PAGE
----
Menu

Browse over 9,000 car reviews

Sorry, there are no cars that match your search

Toyota will bring FJ here


But it's not what you think, and definitely not the much-loved FJ Holden from the 1950s.  The new FJ is actually a Toyota, not a Holden, and so different from the all-Aussie 'humpy' that it should be given a different name for Australia.

The new-age FJ is a Cruiser that is coming in October as part of a youth push at Toyota Australia that also includes the funky, boxy, Scion xB.  Both are already sold in the USA but the Australian models are being tweaked with right-side steering and other changes for their time Down Under. The Scion will also have a Toyota badge in Australia.

The FJ is part of the LandCruiser family and is built up from the mechanical package of the previous-generation Prado. It is likely to be sold with both two and four-wheel drive, as well as a V6 engine, although Toyota Australia is making no comment despite a preview last week at a major dealer convention in Melbourne.  We do not comment on future model plans," says Toyota spokesman, Mike Breen.

Pricing for the FJ Cruiser is likely to start around $40,000 and it will definitely have the same bright body colours and Hummer-style looks as the American model.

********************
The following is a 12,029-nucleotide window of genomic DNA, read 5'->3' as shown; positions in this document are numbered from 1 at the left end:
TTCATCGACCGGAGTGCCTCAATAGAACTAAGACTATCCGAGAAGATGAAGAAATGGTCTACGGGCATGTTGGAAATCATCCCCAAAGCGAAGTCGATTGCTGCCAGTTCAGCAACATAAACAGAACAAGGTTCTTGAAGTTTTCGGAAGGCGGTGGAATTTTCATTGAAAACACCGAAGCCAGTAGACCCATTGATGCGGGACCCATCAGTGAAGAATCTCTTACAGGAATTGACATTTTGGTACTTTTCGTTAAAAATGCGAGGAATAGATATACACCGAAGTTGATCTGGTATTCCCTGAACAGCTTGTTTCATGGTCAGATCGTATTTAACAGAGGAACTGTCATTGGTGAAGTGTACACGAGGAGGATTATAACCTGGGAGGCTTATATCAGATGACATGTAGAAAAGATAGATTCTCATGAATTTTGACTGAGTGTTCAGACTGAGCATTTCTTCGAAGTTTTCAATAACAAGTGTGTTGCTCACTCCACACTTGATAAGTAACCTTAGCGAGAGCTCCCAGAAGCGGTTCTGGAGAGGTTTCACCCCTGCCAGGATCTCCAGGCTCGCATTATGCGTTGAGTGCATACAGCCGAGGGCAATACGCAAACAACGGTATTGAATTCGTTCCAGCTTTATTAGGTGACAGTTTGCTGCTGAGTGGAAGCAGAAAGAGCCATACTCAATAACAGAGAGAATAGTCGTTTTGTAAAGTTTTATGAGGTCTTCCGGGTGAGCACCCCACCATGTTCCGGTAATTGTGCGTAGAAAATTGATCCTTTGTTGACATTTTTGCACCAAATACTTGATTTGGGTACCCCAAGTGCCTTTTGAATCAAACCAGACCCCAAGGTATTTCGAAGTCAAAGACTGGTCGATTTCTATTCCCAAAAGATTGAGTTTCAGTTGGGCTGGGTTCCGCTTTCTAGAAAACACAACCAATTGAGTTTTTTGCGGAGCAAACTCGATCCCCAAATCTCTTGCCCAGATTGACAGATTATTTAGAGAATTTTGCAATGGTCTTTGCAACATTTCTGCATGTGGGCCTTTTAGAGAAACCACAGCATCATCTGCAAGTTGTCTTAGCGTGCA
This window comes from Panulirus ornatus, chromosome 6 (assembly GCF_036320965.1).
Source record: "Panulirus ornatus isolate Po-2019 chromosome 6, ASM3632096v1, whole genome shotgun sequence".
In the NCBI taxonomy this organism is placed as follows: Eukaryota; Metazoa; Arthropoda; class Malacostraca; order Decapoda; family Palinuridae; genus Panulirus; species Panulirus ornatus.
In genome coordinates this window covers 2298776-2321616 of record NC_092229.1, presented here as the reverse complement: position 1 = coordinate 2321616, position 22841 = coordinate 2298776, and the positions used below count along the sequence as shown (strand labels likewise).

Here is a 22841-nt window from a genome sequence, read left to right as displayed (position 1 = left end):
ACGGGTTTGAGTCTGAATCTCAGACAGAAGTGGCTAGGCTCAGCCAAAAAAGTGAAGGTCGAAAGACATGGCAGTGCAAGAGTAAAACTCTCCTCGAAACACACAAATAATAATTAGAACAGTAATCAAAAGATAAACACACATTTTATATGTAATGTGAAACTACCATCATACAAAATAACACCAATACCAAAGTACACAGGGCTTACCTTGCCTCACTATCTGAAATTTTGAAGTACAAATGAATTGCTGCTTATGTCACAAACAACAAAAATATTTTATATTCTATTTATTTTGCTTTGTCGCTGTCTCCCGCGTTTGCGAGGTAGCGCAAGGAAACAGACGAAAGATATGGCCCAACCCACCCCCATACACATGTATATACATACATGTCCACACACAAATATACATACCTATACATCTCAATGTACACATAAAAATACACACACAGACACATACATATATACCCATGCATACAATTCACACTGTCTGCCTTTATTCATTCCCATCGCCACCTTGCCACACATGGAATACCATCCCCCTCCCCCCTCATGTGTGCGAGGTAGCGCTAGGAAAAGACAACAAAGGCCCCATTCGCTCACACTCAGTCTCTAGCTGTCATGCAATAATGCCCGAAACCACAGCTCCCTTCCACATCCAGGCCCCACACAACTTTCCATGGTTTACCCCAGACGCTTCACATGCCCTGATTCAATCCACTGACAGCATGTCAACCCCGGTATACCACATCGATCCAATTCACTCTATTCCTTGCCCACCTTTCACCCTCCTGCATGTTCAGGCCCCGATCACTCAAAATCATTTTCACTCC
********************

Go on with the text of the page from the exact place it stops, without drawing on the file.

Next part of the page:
Toyota based the FJ Cruiser's design on the famous FJ40 LandCruiser, a working-class four-wheel drive made famous in Australia for its work on the Snowy Mountains scheme in the 1950s. Design cues taken from the FJ40 include the grille, upright windscreen and chunky bumpers, square wheelarches and the rear-mounted and exposed full-size spare tyre.

Toyota has upgraded the design with rear 'suicide' rear doors to allow easy access to the rear seat and there is swing-up glass hatch incorporated into the side-hinged rear door. The glass hatch opens independently of the rear door and can accommodate longer items.

The Cruiser is designed for serious off-roading and the seats are even covered with a special water-repellent fabric while the floor and rear luggage area is covered in an easy-to-clean rubber-type material.  The ladder-frame body uses a double-wishbone independent front suspension and four-link coil-spring rear suspension.

Opinion - Paul Gover

The FJ Cruiser looks a lot more fun than it is to drive.  It turns heads, particularly in lollypop colours, but I gave one back to Toyota after less than two hours of a planned two-day drive in California.

For a start, the FJ is a reverse-Tardis - just like the Hummer H3 - with far less space inside than its big body promises.  Visibility is poor, the cabin is overly-plastic, the performance is adequate at best, and people turn to look - but often look as if they are about to laugh.

The FJ shows the sort of direction Toyota needs to take to put some excitement and fun into its boring local showrooms, but it will need a lot of local tweaking to satisfy the needs and dreams of savvy local buyers.